On Wednesday, Feb. 20, Samsung (NASDAQOTH:SSNLF) unveiled a host of new flagship smartphones. For the bulk of the premium market, the company introduced its main Galaxy S10 family of devices, consisting of the Galaxy S10e, Galaxy S10, and Galaxy S10+, in ascending order of price, size, and features.
The company also introduced the Galaxy S10 5G, an even higher-end smartphone with 5G connectivity, an even bigger screen, and a rear-facing 3D-sensing camera. And Samsung announced the Galaxy Fold, the company's first foldable smartphone.
Qualcomm's 5G boost
As is usually the case, Qualcomm's latest flagship Snapdragon applications processor -- in this case, the Snapdragon 855 -- powers certain versions of these new devices. According to AnandTech, Samsung is using the Snapdragon 855 for the Galaxy S10 devices sold in North and Latin America, China, and Japan. In the rest of the world, Samsung is using its home-grown Exynos 9820 applications processor.
Additionally, AnandTech says that the Galaxy Fold is using Qualcomm's Snapdragon 855 exclusively.
I also wouldn't be surprised if the Galaxy S10 5G -- which, admittedly, is probably going to be a relatively niche device -- uses Qualcomm's Snapdragon X50 5G modem, too.
Qualcomm already has a strong position in Samsung's Galaxy S series and Note series smartphones, so the fact that Samsung is using the Snapdragon 855 heavily across its lineup isn't necessarily a game changer. However, it's still good to see that Qualcomm continues to have a strong position in Samsung's flagship lineup.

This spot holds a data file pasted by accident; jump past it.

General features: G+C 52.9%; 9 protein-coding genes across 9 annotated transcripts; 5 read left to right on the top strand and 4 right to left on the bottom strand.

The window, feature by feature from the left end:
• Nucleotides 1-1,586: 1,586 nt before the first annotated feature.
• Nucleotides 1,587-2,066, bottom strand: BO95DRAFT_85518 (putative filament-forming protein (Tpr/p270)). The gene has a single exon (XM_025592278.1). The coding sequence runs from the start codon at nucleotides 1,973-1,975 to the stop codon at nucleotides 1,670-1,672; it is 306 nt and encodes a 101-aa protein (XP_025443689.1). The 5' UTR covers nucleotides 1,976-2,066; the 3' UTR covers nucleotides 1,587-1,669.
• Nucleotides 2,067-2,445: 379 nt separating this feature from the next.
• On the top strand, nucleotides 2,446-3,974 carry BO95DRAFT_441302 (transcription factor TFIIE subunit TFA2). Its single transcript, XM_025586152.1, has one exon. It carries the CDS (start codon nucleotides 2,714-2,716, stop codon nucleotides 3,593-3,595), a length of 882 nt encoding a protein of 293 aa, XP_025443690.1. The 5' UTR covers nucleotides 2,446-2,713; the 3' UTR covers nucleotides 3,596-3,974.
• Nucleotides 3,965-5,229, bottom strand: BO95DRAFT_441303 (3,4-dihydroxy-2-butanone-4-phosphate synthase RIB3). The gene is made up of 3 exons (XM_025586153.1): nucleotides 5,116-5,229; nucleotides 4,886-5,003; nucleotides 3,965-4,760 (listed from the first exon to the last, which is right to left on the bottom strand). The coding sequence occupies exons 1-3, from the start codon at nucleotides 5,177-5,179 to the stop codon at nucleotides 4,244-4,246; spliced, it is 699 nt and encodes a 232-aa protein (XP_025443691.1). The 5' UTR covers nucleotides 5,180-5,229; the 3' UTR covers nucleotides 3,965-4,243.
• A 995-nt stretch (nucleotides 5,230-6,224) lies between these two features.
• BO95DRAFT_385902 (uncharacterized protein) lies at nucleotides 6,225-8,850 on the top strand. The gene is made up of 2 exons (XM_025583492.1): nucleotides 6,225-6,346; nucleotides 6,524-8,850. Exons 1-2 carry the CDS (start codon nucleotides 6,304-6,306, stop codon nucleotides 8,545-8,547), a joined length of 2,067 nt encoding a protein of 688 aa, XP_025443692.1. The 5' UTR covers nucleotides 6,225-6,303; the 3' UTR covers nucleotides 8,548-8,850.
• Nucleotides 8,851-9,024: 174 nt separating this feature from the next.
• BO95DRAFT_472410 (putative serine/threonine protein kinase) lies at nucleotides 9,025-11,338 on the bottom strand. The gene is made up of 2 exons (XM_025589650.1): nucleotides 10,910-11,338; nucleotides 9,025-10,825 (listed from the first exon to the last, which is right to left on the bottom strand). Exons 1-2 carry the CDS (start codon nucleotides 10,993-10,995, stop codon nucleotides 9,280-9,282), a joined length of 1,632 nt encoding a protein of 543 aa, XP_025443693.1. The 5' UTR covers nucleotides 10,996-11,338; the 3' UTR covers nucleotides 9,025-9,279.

TSMC's big win
Over the last several years, Qualcomm has relied exclusively on Samsung to manufacture its flagship Snapdragon applications processors. However, TSMC won the contract to build Qualcomm's latest Snapdragon 855 applications processors using the former's latest 7-nanometer technology.
Qualcomm is the largest merchant vendor of mobile applications processors and dominates the merchant market for premium mobile applications processors with its Snapdragon 800 series devices. Since Samsung's latest smartphones use the Snapdragon 855 for the variants sold into key regions like North America, TSMC stands to financially benefit as the Galaxy S10 product cycle progresses.
Broadcom's Wi-Fi 6
Broadcom, which makes a pretty penny selling Wi-Fi/Bluetooth connectivity chips into premium smartphones, announced that Samsung is using its latest BCM4375 chip in the latter's newest Galaxy S10 series smartphones.
Although this doesn't represent new business for Broadcom -- Samsung has historically used Broadcom's latest Wi-Fi chips in its flagship smartphones -- this, too, seems like a validation of the quality and capabilities of Broadcom's premium smartphone connectivity chips.
It's also worth noting that Broadcom's largest mobile Wi-Fi chip customer, Apple (NASDAQ:AAPL), is likely to adopt the BCM4375 or some Apple-specific derivative of the chip in its iPhones that'll launch later this year. If the BCM4375 is priced higher than Broadcom's previous flagship Wi-Fi chips (something that wouldn't be surprising, as Broadcom has often enjoyed dollar content growth in flagship smartphones as technology has advanced), then Samsung's adoption should certainly help and an even bigger boost should come once Apple adopts the chips.
The point, though, is that Broadcom's strong position in premium mobile Wi-Fi chips continues to persist -- something that's good for Broadcom's wireless business and the company's stockholders.